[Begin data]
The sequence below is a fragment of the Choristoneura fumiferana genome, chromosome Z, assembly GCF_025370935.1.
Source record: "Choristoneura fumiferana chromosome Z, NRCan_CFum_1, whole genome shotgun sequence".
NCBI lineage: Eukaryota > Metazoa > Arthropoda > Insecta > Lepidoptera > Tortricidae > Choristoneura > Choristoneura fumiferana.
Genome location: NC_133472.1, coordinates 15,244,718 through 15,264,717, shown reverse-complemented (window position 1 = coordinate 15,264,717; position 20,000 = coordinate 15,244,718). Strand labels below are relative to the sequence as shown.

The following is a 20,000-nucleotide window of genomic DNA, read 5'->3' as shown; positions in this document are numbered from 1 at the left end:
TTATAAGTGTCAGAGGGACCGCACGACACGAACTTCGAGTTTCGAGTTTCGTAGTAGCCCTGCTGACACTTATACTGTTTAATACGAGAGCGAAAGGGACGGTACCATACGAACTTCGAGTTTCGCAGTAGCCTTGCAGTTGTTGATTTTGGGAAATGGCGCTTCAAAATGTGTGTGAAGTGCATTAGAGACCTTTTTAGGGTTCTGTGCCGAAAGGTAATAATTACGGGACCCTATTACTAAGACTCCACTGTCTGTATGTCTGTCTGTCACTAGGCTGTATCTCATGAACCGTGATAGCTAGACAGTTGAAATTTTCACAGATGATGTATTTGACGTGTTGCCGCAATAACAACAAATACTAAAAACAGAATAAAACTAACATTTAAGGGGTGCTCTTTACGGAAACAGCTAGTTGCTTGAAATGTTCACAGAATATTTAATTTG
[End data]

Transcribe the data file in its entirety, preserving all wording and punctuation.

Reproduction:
The sequence below is a fragment of the Choristoneura fumiferana genome, chromosome Z, assembly GCF_025370935.1.
Source record: "Choristoneura fumiferana chromosome Z, NRCan_CFum_1, whole genome shotgun sequence".
NCBI lineage: Eukaryota > Metazoa > Arthropoda > Insecta > Lepidoptera > Tortricidae > Choristoneura > Choristoneura fumiferana.
Genome location: NC_133472.1, coordinates 15,244,718 through 15,264,717, shown reverse-complemented (window position 1 = coordinate 15,264,717; position 20,000 = coordinate 15,244,718). Strand labels below are relative to the sequence as shown.

The following is a 20,000-nucleotide window of genomic DNA, read 5'->3' as shown; positions in this document are numbered from 1 at the left end:
TTATAAGTGTCAGAGGGACCGCACGACACGAACTTCGAGTTTCGAGTTTCGTAGTAGCCCTGCTGACACTTATACTGTTTAATACGAGAGCGAAAGGGACGGTACCATACGAACTTCGAGTTTCGCAGTAGCCTTGCAGTTGTTGATTTTGGGAAATGGCGCTTCAAAATGTGTGTGAAGTGCATTAGAGACCTTTTTAGGGTTCTGTGCCGAAAGGTAATAATTACGGGACCCTATTACTAAGACTCCACTGTCTGTATGTCTGTCTGTCACTAGGCTGTATCTCATGAACCGTGATAGCTAGACAGTTGAAATTTTCACAGATGATGTATTTGACGTGTTGCCGCAATAACAACAAATACTAAAAACAGAATAAAACTAACATTTAAGGGGTGCTCTTTACGGAAACAGCTAGTTGCTTGAAATGTTCACAGAATATTTAATTTG